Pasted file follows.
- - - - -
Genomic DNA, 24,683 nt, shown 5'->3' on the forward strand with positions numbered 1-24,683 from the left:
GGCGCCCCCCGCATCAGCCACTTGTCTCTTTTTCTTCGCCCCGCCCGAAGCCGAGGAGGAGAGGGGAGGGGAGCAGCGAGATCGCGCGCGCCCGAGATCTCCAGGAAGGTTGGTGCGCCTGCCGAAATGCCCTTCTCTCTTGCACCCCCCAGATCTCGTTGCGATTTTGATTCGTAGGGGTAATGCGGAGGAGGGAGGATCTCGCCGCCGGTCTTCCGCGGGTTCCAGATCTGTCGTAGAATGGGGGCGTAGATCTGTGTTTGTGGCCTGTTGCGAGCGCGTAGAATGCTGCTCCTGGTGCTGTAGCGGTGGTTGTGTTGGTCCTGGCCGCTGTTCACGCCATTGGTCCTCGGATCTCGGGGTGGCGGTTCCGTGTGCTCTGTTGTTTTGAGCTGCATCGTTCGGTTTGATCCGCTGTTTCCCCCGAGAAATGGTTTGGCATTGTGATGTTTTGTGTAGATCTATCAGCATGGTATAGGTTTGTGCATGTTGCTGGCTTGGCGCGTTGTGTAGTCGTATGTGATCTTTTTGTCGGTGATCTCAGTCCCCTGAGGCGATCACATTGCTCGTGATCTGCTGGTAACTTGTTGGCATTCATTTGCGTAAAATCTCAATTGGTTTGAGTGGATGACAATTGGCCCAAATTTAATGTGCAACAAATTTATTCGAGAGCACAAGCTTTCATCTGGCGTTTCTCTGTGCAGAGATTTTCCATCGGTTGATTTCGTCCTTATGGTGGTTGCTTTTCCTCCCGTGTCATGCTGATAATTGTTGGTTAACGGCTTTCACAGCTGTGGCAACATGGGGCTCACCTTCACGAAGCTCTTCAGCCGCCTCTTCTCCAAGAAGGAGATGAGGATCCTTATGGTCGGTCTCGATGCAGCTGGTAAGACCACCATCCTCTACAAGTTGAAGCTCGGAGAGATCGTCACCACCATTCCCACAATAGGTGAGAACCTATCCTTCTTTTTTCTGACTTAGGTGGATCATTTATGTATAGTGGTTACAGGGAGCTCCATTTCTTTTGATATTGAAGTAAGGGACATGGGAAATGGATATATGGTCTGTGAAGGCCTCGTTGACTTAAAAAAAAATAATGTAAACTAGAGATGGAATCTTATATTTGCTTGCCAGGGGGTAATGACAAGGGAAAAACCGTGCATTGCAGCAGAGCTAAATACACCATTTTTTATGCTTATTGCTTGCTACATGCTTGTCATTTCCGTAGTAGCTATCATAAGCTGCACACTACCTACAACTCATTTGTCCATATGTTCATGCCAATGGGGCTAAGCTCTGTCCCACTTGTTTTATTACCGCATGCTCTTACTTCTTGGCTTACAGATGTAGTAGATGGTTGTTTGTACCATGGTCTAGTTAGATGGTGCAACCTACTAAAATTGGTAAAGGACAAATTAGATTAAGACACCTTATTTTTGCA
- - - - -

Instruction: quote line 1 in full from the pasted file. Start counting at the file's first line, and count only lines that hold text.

Genomic DNA, 24,683 nt, shown 5'->3' on the forward strand with positions numbered 1-24,683 from the left: